The case of plainclothes police officer Nouman Raja, who killed church musician Corey Jones, will go to a grand jury.
BY ANDY REID, KATE JACOBSON
AND RAFAEL OLMEDA
SUN SENTINEL / TNS
WEST PALM BEACH – Prosecutors announced Wednesday that the police shooting of Corey Jones beside his disabled SUV along Interstate 95 last October will go to a grand jury.
Jones, 31, a Delray Beach housing inspector and drummer who lived in Boynton Beach, was shot and killed by plainclothes Palm Beach Gardens police officer Nouman Raja.
The shooting was among the cases of young Black men killed by officers that have sparked a public outcry, helping thrust the incident into the national spotlight.
Palm Beach County State Attorney Dave Aronberg on Wednesday did not offer many details about his office’s decision to send the case to the grand jury, except to say that he was following a protocol for the handling of police shootings.
A close-out memorandum would have been written and released if a decision had been made not to prosecute, Aronberg said. But unresolved issues remain that need to be decided by the grand jury, which will determine whether to hand up an indictment for Raja.
Some members of Jones’ family, including his grandfather and uncle, said Wednesday they are disappointed Aronberg opted to send the case to a grand jury instead of pushing an indictment forward himself. Jones’ relatives spoke to the news media Wednesday outside Palm Beach Gardens City Hall.
“People know what’s right. People know what’s wrong,” said Jones’ grandfather, Sylvester Banks.
“You know what happened to my grandson. It doesn’t take six months to figure out what’s wrong or right.”
Other relatives of Jones issued a statement through family attorney Benjamin Crump shortly after Aronberg’s announcement.
“While we are pleased to learn that the officer who senselessly killed our Corey will face a grand jury for his reckless act, we understand that nothing can bring back our son, brother and friend,” the statement read. “Our goal now as a family is to ensure that this never happens to another innocent citizen.”
Waiting for a tow
Jones, who was driving home from a performance when his car broke down, was waiting for a tow truck just after 3 a.m. Oct. 18 when Raja approached, according to police.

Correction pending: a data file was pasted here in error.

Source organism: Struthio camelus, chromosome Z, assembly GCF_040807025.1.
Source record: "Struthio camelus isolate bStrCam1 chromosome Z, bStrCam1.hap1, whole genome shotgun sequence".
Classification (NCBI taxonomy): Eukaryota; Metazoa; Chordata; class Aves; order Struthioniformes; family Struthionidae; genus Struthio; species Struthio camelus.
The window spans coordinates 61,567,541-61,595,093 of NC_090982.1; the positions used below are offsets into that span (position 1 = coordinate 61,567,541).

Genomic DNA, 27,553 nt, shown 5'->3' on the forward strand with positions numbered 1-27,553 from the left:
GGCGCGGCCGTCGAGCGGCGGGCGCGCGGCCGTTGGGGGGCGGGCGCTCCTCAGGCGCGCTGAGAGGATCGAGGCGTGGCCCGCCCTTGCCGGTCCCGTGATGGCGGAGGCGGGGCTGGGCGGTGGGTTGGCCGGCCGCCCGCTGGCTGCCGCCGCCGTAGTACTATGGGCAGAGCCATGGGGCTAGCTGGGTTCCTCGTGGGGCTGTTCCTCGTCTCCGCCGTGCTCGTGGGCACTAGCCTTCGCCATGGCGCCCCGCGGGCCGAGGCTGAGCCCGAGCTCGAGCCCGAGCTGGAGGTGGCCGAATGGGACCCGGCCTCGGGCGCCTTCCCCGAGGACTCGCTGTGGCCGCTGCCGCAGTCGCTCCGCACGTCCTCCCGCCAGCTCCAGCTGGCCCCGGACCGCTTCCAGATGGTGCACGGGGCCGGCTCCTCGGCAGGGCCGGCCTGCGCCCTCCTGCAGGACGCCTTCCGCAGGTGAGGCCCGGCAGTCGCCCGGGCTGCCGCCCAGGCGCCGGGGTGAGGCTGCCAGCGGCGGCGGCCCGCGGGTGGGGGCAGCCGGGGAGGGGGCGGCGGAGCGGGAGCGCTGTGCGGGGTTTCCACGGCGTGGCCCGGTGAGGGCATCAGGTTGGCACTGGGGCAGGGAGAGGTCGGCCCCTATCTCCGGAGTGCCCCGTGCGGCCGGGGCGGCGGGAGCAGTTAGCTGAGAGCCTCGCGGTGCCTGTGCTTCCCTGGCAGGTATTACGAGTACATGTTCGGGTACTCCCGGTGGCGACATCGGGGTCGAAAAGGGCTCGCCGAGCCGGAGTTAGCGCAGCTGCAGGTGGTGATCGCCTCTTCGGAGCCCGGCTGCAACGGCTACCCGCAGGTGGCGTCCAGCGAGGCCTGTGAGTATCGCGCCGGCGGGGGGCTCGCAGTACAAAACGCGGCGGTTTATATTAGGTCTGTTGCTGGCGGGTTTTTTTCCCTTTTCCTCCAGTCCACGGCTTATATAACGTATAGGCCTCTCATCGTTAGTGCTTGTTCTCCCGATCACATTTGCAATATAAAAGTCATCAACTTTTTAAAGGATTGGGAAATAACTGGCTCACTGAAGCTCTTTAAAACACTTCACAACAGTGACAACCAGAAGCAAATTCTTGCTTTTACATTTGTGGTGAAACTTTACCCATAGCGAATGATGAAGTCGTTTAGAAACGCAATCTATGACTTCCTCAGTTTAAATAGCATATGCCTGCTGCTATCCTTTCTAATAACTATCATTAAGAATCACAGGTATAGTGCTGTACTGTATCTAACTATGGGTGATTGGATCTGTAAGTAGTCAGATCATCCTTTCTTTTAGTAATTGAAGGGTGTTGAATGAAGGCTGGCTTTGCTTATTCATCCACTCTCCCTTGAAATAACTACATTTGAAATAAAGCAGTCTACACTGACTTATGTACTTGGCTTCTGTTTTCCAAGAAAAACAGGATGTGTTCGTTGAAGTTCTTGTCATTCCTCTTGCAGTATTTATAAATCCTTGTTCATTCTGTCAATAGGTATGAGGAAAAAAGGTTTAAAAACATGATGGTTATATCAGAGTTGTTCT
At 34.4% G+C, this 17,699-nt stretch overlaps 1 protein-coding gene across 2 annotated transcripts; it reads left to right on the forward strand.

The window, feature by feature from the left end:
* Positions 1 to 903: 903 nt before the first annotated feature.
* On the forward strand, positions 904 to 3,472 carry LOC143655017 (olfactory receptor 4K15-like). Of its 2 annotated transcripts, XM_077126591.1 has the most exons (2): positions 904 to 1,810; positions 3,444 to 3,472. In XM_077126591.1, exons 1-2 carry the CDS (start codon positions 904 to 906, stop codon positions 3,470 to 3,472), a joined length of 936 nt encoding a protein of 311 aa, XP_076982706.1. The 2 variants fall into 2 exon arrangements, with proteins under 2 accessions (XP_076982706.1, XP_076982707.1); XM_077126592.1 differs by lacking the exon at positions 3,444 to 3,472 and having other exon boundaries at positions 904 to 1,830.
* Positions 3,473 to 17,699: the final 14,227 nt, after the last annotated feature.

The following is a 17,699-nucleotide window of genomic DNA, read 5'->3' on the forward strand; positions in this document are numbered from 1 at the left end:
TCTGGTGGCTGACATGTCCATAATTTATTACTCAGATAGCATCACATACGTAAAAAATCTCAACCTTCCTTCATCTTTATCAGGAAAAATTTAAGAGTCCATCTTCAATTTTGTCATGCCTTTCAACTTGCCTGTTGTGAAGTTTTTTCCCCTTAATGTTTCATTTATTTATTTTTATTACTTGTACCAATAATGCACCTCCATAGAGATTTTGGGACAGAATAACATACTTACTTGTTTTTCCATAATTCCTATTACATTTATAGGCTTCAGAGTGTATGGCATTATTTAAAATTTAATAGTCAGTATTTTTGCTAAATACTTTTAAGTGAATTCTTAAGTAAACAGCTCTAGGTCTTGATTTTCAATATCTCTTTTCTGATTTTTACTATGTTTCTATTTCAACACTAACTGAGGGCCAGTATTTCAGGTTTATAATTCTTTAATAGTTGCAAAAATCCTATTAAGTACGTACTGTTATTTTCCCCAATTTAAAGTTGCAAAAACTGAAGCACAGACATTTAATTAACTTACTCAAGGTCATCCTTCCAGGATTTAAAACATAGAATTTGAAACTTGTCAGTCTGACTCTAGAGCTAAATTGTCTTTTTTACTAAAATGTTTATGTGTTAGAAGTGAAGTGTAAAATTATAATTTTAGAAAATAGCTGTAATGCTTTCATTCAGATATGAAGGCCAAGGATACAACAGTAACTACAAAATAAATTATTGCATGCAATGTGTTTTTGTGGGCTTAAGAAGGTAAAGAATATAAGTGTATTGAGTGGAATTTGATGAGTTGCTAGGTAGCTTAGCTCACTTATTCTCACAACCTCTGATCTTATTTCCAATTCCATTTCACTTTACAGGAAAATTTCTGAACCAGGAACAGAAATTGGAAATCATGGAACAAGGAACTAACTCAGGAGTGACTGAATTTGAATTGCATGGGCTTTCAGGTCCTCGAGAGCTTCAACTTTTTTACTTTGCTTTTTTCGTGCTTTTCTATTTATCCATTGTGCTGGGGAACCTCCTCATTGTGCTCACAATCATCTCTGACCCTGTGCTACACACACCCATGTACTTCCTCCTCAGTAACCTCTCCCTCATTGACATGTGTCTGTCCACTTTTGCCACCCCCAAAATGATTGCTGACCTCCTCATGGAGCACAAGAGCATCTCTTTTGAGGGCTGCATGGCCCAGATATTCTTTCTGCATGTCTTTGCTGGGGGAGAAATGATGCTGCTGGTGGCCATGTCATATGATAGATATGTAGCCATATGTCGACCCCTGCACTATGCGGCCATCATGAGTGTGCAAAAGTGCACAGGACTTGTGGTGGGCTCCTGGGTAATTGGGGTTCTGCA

Raja, 38, was not wearing a police uniform and was driving an unmarked police van when he stopped to investigate a potentially abandoned car, officials said.
Police say that as Raja approached, Jones pulled out a gun that he was licensed to carry and then Raja fired six shots, hitting Jones three times. Jones’ gun had not been fired, according to the State Attorney’s Office.
Attorneys for Jones’ family have maintained that Jones likely didn’t know that Raja was a police officer.
“Shouldn’t have happened”
Also present at the Jones’ family news conference were community leaders and members of the Banks’ Boynton Beach church. Palm Beach Gardens Police Chief Stephen Stepp also spoke at the news conference, saying that while the department has not been involved in any of the investigations into Jones’ death, they support his family.
“The death of Corey Jones shouldn’t have happened that night,” he said. “While we await the facts of the investigation, we are not sitting idle.”
He pointed to new policies put in place late last year banning all undercover officers from engaging in traffic stops without a backup marked car. The department also started using body cameras as a result of Jones’ death.
“We cannot bring Corey back,” Stepp said. “But we can use his death as a catalyst for positive change.”
Raja, who had been working for the Palm Beach Gardens Police Department for less than a year, was fired in November while he was still in his probationary period for a new hire.
The State Attorney’s Office, Palm Beach County Sheriff’s Office and FBI have all been involved in the investigation into Jones’ death.
More than 230 potential witnesses from 30 states and three countries were interviewed during the inquiry, Aronberg said.